President Bush sought to honor a campaign promise by making education one of his first "issues of the week" and releasing his "No Child Left Behind" proposal. Bush's plan includes traditionally Republican themes such as support for charter schools and consolidation of federal programs. A controversial voucher provision for children stuck in chronically "failing schools" was also included, but Bush quickly expressed willingness to drop it and initial Senate legislation did just that.
Vouchers might reappear on the Senate floor or in a House bill, but the centerpiece of Bush's plan is its call for school accountability through increased standardized testingwhich contrasts sharply with the recent moves in higher education away from standardized testing in the form of the SAT.
Clearer standards and public accountability have been the driving force behind politically driven school reform since the early 1980s. Most American children take either a commercially produced basic skills test or a state-produced curriculum examination every two or three grades. But the president's plan raises the ante significantly, requiring states receiving federal support (all of them) to test children every year between grades three and eight. In addition, the Department of Education would administer its own tests to samples of 4th and 8th graders every year to confirm the legitimacy of the results reported by individual states.
What is new about Bush's testing proposal is that it explicitly addresses what he calls the "achievement gap" between poor and middle-class students by requiring states to report their scores separately. School districts that fail to make adequate progress in closing the achievement gap would risk losing monetary assistance through Title One of the Elementary and Secondary Education Act, which is earmarked for schools serving high numbers of poor students. However, while Bush deserves some credit for ensuring that the problem of unequal achievement between poor and middle-class children will remain a part of the national conversation, critics rightly charge that testing alone will not solve the problem.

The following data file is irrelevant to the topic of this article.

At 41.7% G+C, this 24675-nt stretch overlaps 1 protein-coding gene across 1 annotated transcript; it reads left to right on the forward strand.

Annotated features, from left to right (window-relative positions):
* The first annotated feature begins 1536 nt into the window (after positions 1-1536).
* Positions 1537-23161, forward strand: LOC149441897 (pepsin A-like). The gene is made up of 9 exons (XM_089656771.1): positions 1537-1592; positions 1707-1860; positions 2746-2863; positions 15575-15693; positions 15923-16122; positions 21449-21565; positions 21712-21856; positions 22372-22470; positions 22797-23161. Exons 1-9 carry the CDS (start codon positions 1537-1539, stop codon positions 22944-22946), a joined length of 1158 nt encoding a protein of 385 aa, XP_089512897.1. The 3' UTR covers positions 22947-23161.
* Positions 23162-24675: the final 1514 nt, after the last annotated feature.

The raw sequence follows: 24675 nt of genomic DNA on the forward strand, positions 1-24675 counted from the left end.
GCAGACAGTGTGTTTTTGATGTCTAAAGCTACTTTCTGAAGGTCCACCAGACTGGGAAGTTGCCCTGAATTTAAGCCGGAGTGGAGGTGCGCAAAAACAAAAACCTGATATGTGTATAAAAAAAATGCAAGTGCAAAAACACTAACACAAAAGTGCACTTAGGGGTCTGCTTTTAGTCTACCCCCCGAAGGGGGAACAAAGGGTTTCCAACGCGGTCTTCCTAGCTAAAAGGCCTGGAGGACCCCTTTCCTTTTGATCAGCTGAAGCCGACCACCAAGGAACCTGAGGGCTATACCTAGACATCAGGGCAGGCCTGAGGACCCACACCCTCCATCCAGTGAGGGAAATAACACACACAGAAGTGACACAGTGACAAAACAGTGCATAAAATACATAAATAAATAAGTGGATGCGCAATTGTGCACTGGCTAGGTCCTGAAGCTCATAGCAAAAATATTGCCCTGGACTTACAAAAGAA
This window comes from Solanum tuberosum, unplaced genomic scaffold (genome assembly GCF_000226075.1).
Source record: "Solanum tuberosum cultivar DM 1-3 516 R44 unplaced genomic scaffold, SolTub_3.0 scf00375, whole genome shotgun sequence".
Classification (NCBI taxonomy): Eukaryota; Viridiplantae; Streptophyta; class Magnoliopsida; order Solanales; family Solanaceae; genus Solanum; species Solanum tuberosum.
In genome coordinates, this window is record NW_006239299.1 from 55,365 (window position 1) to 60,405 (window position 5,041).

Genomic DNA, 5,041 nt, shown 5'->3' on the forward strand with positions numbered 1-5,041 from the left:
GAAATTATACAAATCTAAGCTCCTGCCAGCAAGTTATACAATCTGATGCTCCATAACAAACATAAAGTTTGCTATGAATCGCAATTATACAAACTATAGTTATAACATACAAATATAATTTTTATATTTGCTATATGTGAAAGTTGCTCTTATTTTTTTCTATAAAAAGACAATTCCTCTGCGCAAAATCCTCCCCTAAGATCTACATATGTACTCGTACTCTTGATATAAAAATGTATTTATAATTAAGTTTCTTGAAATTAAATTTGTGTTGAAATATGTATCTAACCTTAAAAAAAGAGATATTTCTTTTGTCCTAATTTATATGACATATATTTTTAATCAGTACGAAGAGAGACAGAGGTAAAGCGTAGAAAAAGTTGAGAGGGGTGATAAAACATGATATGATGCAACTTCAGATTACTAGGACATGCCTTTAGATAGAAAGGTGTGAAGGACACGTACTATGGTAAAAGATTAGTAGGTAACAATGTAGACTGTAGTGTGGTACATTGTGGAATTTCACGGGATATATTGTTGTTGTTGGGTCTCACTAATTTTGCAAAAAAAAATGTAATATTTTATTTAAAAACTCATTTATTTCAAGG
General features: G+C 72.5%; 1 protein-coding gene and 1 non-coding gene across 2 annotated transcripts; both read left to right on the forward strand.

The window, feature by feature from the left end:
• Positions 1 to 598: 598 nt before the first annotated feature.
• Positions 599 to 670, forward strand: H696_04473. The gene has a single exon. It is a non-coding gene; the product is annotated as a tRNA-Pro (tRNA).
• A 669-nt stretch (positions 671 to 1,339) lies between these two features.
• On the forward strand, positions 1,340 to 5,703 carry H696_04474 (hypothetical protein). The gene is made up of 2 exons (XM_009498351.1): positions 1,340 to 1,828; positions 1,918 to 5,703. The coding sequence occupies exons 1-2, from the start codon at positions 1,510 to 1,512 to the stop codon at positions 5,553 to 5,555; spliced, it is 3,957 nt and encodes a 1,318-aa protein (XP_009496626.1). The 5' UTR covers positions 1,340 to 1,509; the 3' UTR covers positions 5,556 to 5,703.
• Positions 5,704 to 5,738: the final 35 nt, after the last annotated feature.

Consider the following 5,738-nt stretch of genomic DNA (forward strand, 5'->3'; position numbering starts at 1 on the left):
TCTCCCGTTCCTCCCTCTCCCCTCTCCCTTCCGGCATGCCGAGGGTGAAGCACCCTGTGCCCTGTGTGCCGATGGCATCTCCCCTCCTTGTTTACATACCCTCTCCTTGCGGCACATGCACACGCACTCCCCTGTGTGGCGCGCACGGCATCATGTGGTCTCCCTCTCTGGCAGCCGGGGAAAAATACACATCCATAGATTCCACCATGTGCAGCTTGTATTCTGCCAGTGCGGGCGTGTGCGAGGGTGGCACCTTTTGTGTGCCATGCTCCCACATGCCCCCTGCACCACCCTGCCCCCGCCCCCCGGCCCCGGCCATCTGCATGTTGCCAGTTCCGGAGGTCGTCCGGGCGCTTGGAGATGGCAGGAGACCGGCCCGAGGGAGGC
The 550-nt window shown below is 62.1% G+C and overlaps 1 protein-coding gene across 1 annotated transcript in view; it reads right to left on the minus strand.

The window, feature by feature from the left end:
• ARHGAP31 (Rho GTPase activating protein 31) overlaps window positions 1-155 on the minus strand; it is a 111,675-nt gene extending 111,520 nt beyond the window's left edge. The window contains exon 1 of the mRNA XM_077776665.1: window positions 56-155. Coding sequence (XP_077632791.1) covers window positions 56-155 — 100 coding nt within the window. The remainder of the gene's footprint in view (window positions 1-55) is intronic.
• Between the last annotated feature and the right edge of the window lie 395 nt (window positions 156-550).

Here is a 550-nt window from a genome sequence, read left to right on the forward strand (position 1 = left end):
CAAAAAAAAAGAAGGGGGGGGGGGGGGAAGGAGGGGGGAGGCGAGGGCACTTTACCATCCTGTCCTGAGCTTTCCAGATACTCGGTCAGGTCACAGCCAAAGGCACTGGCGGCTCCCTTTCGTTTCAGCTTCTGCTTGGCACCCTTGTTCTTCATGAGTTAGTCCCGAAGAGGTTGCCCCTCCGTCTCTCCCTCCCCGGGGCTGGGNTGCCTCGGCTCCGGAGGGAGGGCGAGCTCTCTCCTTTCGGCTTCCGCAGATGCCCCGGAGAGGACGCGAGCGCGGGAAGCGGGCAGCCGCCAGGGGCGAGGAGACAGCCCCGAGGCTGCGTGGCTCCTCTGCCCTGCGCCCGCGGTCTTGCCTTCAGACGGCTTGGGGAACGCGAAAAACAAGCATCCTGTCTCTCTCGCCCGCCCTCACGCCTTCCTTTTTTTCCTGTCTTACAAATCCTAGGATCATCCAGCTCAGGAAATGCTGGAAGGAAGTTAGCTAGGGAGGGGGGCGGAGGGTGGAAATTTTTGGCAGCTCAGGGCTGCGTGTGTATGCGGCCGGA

Indeed, recent history should make us suspicious when the executive office offers inexpensive solutions such as increased testing for enduring American problems such as economic and educational inequality. One must note the irony of Bush introducing his education reform plan just months after the target year had passed for his father's agenda, "America 2000." Bush Sr. wanted all children to start school ready to learn, every school in America to be free of drugs and violence, and every adult American to be literate. But as his son introduces his own plan, 70 percent of inner-city children do not read at a "basic level," we are currently enduring a horrifying stream of school violence, and about one fourth of American adults cannot read well enough to accurately complete their income tax returns.
Recent hisitory also suggests a place to turn for better solutions. Unlike the majority of congressional Democrats today, many Democrats during Clinton's first term infused integrity into the debate by demanding that states construct a set of "opportunity-to-learn" standards to stand alongside new student performance standards. If students in poor schools were to be held accountable for high-stakes tests that impacted grade promotion and graduation, they argued, then states needed to ensure that school facilities, curriculum materials, and teacher quality were sufficient for these students. These provisions endangered the widespread practice of funding schools through local property taxes and consequently found only a weak and temporary place in Clinton's education act.
President Bush should be commended for ensuring that educational inequality will remain on the minds of policymakers in the coming years, but his testing-centered plan is woefully incomplete. It might be true that a few schools need the threat of cutting off Title One funds to stimulate meaningful change, but these are a small minority. The vast majority of educators serving in high poverty areas deserve our support rather than the threat of fiscal abandonment. As for what "support" might mean in practice, revisiting earlier conversations about opportunity-to-learn standards would be a good place to start.
Gregory Fritzberg is assistant professor of education at Whitworth College in Spokane, Washington, and the author of In the Shadow of "Excellence": Recovering a Vision of Educational Opportunity For All.